The garage mechanic cross threaded your wheel stud

Changing your tyres is something you need to do by law and so visiting your local tyre shop for a tyre or two is as common as having a hair cut.

A straight forward job majority of the time and in all honesty its something even the most amateur car DIY enthusiast could do themself.

Easy in, Easy Out, Job Done…

The problem is when things go wrong or theres some issue. Now obviously if there is an issue its either your fault, or third party or the mechanic. In the first two cases its fair for you to just accept this and pay for the additional work. If the mechanic caused some damage or issue then they should cover the cost of repairs or give a significant discount. but just going by experience and other peoples stories we know this is most likely not going to happen. In most cases even if its the mechanics fault they will tell you its your fault. They will not, as professionals and adults, take any responsibility for their actions. Mistakes can happen…

Cross Threading

Cross threading occurs when the mechanic tries to put a wheel nut back on using a machine but with excessive force and an incorrect angle. This then means the nut catches some of the threads on the end of the stud and damages them. Because the nuts are supposed to go back on by hand and straight on. But alot of tyre shops get in the habit of just ramming the nuts back on with the machine at high speed to save time and due to lack of care.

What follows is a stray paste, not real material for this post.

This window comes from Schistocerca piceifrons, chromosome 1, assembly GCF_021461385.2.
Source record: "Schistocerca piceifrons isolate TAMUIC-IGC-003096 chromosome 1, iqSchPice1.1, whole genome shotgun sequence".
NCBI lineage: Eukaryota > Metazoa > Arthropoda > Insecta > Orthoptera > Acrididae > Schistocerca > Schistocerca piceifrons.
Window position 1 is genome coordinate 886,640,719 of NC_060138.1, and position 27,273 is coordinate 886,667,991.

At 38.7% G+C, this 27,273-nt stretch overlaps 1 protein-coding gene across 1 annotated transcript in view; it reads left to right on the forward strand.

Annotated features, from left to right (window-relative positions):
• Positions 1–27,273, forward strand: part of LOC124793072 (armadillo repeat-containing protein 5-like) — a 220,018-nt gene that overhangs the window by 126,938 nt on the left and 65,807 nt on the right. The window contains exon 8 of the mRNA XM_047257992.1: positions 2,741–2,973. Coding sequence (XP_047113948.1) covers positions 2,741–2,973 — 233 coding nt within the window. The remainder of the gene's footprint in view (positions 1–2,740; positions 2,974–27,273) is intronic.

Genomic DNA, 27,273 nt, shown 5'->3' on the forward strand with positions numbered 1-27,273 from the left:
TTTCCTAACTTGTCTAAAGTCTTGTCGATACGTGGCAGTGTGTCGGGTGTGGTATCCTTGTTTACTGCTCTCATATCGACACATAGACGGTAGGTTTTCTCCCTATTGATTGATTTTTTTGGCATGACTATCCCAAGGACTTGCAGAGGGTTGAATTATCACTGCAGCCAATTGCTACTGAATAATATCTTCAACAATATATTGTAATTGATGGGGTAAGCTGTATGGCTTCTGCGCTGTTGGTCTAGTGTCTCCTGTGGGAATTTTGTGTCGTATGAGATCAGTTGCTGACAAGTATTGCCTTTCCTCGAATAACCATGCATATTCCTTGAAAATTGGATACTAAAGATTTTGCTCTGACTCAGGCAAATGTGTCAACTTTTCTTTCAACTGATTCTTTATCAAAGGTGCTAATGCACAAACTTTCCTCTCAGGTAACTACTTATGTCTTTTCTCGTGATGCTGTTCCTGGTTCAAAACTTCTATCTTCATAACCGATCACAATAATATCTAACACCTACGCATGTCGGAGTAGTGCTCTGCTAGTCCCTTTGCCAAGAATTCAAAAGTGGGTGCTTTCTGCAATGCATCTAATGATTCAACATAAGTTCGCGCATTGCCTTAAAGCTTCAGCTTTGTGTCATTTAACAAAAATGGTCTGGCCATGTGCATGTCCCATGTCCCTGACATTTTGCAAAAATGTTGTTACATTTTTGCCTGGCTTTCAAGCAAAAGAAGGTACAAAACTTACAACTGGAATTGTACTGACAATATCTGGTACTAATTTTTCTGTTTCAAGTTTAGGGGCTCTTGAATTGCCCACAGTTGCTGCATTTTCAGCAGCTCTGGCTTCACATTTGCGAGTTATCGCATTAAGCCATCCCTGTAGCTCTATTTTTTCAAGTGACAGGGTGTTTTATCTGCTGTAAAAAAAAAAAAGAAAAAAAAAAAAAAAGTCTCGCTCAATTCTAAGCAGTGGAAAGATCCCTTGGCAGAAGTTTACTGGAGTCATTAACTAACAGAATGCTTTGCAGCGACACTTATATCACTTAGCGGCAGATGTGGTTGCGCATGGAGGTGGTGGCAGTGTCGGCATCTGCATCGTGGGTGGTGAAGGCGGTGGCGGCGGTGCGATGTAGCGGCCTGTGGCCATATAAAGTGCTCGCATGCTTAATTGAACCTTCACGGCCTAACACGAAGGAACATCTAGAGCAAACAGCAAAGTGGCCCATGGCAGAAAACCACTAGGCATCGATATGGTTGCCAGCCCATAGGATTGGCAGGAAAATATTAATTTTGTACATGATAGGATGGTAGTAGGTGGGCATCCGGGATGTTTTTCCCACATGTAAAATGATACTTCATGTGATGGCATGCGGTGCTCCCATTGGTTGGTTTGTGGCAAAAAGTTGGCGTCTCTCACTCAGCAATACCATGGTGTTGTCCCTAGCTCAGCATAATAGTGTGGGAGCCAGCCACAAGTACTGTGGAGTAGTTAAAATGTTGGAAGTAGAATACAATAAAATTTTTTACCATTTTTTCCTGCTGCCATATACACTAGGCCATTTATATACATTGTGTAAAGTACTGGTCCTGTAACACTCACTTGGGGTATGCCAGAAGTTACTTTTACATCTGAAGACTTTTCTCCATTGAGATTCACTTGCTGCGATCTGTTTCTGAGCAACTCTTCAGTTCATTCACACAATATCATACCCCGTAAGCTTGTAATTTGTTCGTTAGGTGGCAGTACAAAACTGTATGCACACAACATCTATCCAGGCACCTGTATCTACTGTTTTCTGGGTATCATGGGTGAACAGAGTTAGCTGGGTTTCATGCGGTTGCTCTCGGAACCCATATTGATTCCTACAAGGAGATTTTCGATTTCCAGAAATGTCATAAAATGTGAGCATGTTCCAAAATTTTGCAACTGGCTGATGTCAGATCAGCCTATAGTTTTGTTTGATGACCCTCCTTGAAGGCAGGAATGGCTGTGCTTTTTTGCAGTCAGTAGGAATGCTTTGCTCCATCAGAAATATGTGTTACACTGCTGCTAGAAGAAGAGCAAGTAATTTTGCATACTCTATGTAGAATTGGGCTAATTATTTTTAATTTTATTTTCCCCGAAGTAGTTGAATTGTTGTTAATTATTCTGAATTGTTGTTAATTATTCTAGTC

Once the stud is cross threaded the nut will not go back on no matter how hard you try. Buying a new nut will also not resolve the issue.

The solution for a cross threaded stud

In most cases if the wheel hub has male studs, you can buy new studs individually from the dealer or online car part shop like AutoDoc.

If they damaged the wheel nut while trying to put it back on to the damaged stud, you will likely also need a new wheel nut. You should be able to pick up a replacement stud and nut for under £15.

You should now be able to find a competent mechanic at a local garage or tyre shop to hammer out the damaged wheel stud and fit in the new one. It should not really take more than an hour.

If you feel upto it and have the right tools you can have a go yourself as shown in this video. But you should always take care with car DIY and seek professional advice or the car manual first.

General Advice

If possible always try keep an eye on your car while work is being carried out on it. When they take off and put your wheels back on, if you would ever need to take the tyre(s) off yourself then tell them to tighten the nuts by hand, otherwise there is 0% chance you can remove any nut if you ever breakdown or have puncture. Ideally studs and nuts should be greased to prevent corrosion and damage due to weather.

You can read up on how to remove over tight or rusted wheel nuts here.

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